Tuesday, January 10, 2012

The Save-A-Bucks Strike Again

When my sister first moved to Phoenix, she bought her house from a man named Ed.  Ed quickly became known to our family as "Save-A-Buck Ed" because he had obviously cut every possible corner - and a few we would have believed impossible - in the maintenance and repair of his home, to its long-term detriment.  He was the ultimate Un-handyman.  Sue (and my Dad, during the winters) spent years re-fixing Ed's improbable DIY improvisations.

In a post-Barry resolve to be kinder and less sarcastic I said that I would refrain from complaining about the previous owners of my new house, but this week's adventures with the heat pump have only confirmed what I already knew - they were Mr. and Mrs. Save-A-Buck, spiritual heirs of Save-A-Buck Ed.

My first inkling that this might be so was the pre-purchase inspection report.  Replacement faucets had been plumbed backward (the "hot" control actually controlled the cold water and vice versa).  Electrical outlets had been wired with reverse polarity.  The hot water heater relief was plumbed to code but unsafely.  The garage door opening mechanism was installed too low so the door doesn't open properly.  When I demanded that the most critical of these items plus the roof be fixed, they hired unlicensed contractors to do the work (NOT what I had asked for).  Their main criterion for hiring repair people appears to have been whether they belonged to the same church, closely followed by "are they inexpensive?"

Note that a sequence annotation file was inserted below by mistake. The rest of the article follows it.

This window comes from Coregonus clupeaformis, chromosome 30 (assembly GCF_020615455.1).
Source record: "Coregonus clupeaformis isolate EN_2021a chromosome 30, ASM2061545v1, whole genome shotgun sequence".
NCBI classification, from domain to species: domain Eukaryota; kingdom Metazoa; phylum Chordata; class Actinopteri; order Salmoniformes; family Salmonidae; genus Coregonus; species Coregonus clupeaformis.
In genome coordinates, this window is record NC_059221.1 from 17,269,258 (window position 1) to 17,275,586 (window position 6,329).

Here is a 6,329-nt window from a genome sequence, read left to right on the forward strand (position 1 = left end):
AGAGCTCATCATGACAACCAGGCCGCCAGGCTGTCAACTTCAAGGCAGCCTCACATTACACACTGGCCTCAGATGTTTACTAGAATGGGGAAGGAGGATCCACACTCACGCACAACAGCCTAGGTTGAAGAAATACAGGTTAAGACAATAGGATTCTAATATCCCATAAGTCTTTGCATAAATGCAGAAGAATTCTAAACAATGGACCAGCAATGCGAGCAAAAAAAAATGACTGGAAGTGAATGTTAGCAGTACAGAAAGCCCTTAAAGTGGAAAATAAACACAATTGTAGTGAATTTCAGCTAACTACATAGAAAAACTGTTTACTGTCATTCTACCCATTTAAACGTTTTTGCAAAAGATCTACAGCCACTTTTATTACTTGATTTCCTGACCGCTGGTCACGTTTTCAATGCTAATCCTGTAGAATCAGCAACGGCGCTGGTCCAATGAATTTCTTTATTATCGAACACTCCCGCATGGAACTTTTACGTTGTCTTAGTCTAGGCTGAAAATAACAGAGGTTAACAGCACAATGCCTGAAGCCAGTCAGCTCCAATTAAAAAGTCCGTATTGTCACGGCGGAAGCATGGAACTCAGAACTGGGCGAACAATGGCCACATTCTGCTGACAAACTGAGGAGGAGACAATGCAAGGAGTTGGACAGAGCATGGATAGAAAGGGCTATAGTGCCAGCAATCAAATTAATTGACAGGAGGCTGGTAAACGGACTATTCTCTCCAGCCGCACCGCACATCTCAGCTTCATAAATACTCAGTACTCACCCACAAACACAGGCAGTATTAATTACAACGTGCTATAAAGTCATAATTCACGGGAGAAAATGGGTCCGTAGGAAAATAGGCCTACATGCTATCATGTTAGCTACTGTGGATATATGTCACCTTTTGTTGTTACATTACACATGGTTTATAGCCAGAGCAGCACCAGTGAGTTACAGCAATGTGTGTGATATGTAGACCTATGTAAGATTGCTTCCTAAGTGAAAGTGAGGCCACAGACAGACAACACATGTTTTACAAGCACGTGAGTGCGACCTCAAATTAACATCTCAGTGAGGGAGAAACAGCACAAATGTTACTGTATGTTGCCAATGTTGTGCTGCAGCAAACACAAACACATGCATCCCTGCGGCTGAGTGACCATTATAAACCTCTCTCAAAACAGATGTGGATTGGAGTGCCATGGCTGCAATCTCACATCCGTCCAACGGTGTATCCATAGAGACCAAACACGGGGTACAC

When Dad installed the thermostat this week and the fan ran but the compressor apparently didn't, I called in a professional who climbed up on the roof and announced that the heat pump (replaced during the previous owners' tenure) had been wired incorrectly from the get-go.  I was not particularly surprised.  The Save-A-Bucks strike again.

This afternoon Dad is coming over and we are going to raise the garage door mechanism by a couple of notches.  That should finish the repairs due to the Save-A-Bucks' stinginess, with one possible exception.  They bumped out one side of the kitchen to make an eating nook, and the tile over the join with the rest of the room is cracking ominously.  Eventually I plan to replace all the tile anyway, since it's only a year old but already badly chipped (can you spell CHEAP?); I just hope the breakfast nook doesn't fall off the house in the meantime.

The cheapness of man is every day's tragedy ~ Ralph Waldo Emerson

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